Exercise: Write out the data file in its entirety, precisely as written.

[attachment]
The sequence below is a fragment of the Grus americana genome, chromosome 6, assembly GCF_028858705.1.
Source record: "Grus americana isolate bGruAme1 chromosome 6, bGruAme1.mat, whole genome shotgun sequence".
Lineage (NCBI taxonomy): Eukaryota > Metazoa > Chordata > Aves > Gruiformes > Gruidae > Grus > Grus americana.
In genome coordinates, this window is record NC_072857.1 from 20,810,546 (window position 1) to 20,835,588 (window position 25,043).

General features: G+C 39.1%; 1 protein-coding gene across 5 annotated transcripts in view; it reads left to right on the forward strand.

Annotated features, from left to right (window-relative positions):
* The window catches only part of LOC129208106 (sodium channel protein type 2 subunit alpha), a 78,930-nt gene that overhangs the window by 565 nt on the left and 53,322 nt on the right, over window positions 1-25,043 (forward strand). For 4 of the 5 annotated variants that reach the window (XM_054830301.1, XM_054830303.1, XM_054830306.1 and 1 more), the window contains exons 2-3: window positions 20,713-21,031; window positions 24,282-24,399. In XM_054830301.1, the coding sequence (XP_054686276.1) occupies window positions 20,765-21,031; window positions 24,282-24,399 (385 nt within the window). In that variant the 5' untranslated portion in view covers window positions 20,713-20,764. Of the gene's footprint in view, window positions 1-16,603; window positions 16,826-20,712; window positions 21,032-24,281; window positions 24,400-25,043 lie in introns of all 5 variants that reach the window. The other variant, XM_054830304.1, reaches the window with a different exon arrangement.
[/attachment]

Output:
The sequence below is a fragment of the Grus americana genome, chromosome 6, assembly GCF_028858705.1.
Source record: "Grus americana isolate bGruAme1 chromosome 6, bGruAme1.mat, whole genome shotgun sequence".
Lineage (NCBI taxonomy): Eukaryota > Metazoa > Chordata > Aves > Gruiformes > Gruidae > Grus > Grus americana.
In genome coordinates, this window is record NC_072857.1 from 20,810,546 (window position 1) to 20,835,588 (window position 25,043).

General features: G+C 39.1%; 1 protein-coding gene across 5 annotated transcripts in view; it reads left to right on the forward strand.

Annotated features, from left to right (window-relative positions):
* The window catches only part of LOC129208106 (sodium channel protein type 2 subunit alpha), a 78,930-nt gene that overhangs the window by 565 nt on the left and 53,322 nt on the right, over window positions 1-25,043 (forward strand). For 4 of the 5 annotated variants that reach the window (XM_054830301.1, XM_054830303.1, XM_054830306.1 and 1 more), the window contains exons 2-3: window positions 20,713-21,031; window positions 24,282-24,399. In XM_054830301.1, the coding sequence (XP_054686276.1) occupies window positions 20,765-21,031; window positions 24,282-24,399 (385 nt within the window). In that variant the 5' untranslated portion in view covers window positions 20,713-20,764. Of the gene's footprint in view, window positions 1-16,603; window positions 16,826-20,712; window positions 21,032-24,281; window positions 24,400-25,043 lie in introns of all 5 variants that reach the window. The other variant, XM_054830304.1, reaches the window with a different exon arrangement.